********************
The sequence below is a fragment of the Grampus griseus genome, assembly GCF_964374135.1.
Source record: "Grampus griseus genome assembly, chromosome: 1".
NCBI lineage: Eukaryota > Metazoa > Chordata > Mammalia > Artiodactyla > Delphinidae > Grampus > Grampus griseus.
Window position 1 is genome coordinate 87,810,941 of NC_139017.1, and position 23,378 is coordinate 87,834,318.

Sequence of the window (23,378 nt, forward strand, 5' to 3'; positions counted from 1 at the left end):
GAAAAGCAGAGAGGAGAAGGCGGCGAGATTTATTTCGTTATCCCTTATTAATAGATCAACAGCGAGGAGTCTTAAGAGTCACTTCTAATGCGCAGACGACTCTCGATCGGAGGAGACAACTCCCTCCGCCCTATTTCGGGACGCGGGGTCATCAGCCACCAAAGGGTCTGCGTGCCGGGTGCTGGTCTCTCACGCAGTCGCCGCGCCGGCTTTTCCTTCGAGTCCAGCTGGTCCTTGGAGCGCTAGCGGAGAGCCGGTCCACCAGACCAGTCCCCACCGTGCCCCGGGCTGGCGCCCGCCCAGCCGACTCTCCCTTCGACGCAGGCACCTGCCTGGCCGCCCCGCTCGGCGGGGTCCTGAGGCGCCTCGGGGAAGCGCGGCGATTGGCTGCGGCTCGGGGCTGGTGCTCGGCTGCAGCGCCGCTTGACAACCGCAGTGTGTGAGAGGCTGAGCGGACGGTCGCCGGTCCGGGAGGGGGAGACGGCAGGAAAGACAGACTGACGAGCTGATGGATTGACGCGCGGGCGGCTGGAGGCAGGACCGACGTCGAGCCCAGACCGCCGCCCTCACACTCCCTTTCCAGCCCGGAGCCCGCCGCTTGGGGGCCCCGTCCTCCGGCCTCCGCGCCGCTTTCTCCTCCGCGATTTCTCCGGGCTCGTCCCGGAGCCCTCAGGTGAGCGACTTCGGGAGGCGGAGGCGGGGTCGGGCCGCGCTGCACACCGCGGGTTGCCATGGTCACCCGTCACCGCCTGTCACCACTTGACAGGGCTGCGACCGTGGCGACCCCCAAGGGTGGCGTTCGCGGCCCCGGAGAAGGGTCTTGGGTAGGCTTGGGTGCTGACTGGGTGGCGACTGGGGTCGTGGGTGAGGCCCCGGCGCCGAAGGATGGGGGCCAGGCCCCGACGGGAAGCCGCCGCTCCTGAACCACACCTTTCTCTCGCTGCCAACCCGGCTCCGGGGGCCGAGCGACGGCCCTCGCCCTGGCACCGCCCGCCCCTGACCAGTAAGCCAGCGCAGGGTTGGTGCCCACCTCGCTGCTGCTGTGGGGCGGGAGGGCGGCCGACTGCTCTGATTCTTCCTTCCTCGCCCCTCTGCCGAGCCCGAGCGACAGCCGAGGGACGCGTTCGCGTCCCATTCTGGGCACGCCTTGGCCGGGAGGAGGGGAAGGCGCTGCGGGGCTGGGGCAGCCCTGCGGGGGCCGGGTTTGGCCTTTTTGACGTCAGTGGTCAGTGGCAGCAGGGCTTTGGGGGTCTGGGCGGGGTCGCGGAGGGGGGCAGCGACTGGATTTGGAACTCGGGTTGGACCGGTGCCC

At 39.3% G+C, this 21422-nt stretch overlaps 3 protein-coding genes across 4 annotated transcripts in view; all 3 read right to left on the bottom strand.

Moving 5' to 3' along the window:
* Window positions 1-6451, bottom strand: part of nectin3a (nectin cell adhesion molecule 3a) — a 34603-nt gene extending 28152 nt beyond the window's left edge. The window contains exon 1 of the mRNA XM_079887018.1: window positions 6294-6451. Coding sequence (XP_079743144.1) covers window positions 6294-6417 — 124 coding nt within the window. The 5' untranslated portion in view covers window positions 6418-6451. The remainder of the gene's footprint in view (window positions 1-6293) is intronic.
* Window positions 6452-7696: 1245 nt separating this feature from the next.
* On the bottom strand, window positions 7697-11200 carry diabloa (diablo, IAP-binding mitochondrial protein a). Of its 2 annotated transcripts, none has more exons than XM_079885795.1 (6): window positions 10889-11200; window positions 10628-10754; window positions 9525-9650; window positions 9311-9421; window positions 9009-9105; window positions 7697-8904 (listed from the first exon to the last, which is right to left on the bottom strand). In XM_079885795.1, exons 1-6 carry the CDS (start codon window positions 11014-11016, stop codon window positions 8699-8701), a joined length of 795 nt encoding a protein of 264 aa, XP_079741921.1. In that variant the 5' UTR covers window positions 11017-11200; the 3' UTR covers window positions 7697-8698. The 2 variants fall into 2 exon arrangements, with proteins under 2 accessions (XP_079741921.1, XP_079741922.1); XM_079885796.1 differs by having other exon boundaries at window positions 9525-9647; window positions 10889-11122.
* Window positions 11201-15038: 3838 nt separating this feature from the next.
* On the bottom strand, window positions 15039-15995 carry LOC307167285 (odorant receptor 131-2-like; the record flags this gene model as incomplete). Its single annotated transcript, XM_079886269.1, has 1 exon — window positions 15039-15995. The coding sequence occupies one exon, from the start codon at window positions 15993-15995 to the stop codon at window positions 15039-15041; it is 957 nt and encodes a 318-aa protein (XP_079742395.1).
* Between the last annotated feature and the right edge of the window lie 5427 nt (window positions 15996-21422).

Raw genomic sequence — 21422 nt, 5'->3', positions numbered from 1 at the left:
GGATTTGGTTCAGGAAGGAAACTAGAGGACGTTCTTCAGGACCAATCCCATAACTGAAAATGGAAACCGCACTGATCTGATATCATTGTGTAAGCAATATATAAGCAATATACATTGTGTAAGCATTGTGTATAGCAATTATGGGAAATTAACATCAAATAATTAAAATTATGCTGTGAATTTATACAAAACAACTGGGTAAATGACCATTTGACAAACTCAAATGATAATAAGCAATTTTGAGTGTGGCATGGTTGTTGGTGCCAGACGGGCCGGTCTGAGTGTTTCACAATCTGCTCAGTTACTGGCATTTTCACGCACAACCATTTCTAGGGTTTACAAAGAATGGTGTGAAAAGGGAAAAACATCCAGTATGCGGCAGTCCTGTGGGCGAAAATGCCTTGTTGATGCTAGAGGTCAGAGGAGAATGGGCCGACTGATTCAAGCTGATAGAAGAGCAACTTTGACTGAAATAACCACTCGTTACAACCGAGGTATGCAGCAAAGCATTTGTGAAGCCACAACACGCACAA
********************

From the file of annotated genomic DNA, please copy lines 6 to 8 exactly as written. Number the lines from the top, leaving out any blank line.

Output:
GAAAAGCAGAGAGGAGAAGGCGGCGAGATTTATTTCGTTATCCCTTATTAATAGATCAACAGCGAGGAGTCTTAAGAGTCACTTCTAATGCGCAGACGACTCTCGATCGGAGGAGACAACTCCCTCCGCCCTATTTCGGGACGCGGGGTCATCAGCCACCAAAGGGTCTGCGTGCCGGGTGCTGGTCTCTCACGCAGTCGCCGCGCCGGCTTTTCCTTCGAGTCCAGCTGGTCCTTGGAGCGCTAGCGGAGAGCCGGTCCACCAGACCAGTCCCCACCGTGCCCCGGGCTGGCGCCCGCCCAGCCGACTCTCCCTTCGACGCAGGCACCTGCCTGGCCGCCCCGCTCGGCGGGGTCCTGAGGCGCCTCGGGGAAGCGCGGCGATTGGCTGCGGCTCGGGGCTGGTGCTCGGCTGCAGCGCCGCTTGACAACCGCAGTGTGTGAGAGGCTGAGCGGACGGTCGCCGGTCCGGGAGGGGGAGACGGCAGGAAAGACAGACTGACGAGCTGATGGATTGACGCGCGGGCGGCTGGAGGCAGGACCGACGTCGAGCCCAGACCGCCGCCCTCACACTCCCTTTCCAGCCCGGAGCCCGCCGCTTGGGGGCCCCGTCCTCCGGCCTCCGCGCCGCTTTCTCCTCCGCGATTTCTCCGGGCTCGTCCCGGAGCCCTCAGGTGAGCGACTTCGGGAGGCGGAGGCGGGGTCGGGCCGCGCTGCACACCGCGGGTTGCCATGGTCACCCGTCACCGCCTGTCACCACTTGACAGGGCTGCGACCGTGGCGACCCCCAAGGGTGGCGTTCGCGGCCCCGGAGAAGGGTCTTGGGTAGGCTTGGGTGCTGACTGGGTGGCGACTGGGGTCGTGGGTGAGGCCCCGGCGCCGAAGGATGGGGGCCAGGCCCCGACGGGAAGCCGCCGCTCCTGAACCACACCTTTCTCTCGCTGCCAACCCGGCTCCGGGGGCCGAGCGACGGCCCTCGCCCTGGCACCGCCCGCCCCTGACCAGTAAGCCAGCGCAGGGTTGGTGCCCACCTCGCTGCTGCTGTGGGGCGGGAGGGCGGCCGACTGCTCTGATTCTTCCTTCCTCGCCCCTCTGCCGAGCCCGAGCGACAGCCGAGGGACGCGTTCGCGTCCCATTCTGGGCACGCCTTGGCCGGGAGGAGGGGAAGGCGCTGCGGGGCTGGGGCAGCCCTGCGGGGGCCGGGTTTGGCCTTTTTGACGTCAGTGGTCAGTGGCAGCAGGGCTTTGGGGGTCTGGGCGGGGTCGCGGAGGGGGGCAGCGACTGGATTTGGAACTCGGGTTGGACCGGTGCCC

At 39.3% G+C, this 21422-nt stretch overlaps 3 protein-coding genes across 4 annotated transcripts in view; all 3 read right to left on the bottom strand.

Moving 5' to 3' along the window: